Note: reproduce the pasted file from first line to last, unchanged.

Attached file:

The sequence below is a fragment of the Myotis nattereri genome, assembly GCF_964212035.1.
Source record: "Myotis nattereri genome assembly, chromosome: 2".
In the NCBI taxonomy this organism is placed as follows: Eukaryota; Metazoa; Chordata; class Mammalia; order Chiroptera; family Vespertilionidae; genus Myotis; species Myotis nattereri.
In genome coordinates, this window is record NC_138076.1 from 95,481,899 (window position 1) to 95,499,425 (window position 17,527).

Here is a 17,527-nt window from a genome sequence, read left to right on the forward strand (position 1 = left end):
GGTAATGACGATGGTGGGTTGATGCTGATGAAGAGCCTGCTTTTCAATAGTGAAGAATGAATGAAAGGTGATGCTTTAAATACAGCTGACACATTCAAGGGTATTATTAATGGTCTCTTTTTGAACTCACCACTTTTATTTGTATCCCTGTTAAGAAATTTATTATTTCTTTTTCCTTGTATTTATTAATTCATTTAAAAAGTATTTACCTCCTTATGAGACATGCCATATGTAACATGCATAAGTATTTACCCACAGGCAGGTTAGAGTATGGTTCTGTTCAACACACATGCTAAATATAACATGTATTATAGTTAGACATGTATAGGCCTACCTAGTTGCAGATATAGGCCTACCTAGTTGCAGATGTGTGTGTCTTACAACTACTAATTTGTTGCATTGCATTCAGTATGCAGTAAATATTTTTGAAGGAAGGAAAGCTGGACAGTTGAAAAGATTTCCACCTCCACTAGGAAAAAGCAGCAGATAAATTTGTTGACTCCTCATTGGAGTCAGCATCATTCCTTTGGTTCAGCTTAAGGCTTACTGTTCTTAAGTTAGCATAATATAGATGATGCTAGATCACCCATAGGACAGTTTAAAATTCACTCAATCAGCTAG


The sequence below is a fragment of the Myotis nattereri genome, assembly GCF_964212035.1.
Source record: "Myotis nattereri genome assembly, chromosome: 2".
In the NCBI taxonomy this organism is placed as follows: Eukaryota; Metazoa; Chordata; class Mammalia; order Chiroptera; family Vespertilionidae; genus Myotis; species Myotis nattereri.
In genome coordinates, this window is record NC_138076.1 from 95,481,899 (window position 1) to 95,499,425 (window position 17,527).

Here is a 17,527-nt window from a genome sequence, read left to right on the forward strand (position 1 = left end):
GGTAATGACGATGGTGGGTTGATGCTGATGAAGAGCCTGCTTTTCAATAGTGAAGAATGAATGAAAGGTGATGCTTTAAATACAGCTGACACATTCAAGGGTATTATTAATGGTCTCTTTTTGAACTCACCACTTTTATTTGTATCCCTGTTAAGAAATTTATTATTTCTTTTTCCTTGTATTTATTAATTCATTTAAAAAGTATTTACCTCCTTATGAGACATGCCATATGTAACATGCATAAGTATTTACCCACAGGCAGGTTAGAGTATGGTTCTGTTCAACACACATGCTAAATATAACATGTATTATAGTTAGACATGTATAGGCCTACCTAGTTGCAGATATAGGCCTACCTAGTTGCAGATGTGTGTGTCTTACAACTACTAATTTGTTGCATTGCATTCAGTATGCAGTAAATATTTTTGAAGGAAGGAAAGCTGGACAGTTGAAAAGATTTCCACCTCCACTAGGAAAAAGCAGCAGATAAATTTGTTGACTCCTCATTGGAGTCAGCATCATTCCTTTGGTTCAGCTTAAGGCTTACTGTTCTTAAGTTAGCATAATATAGATGATGCTAGATCACCCATAGGACAGTTTAAAATTCACTCAATCAGCTAG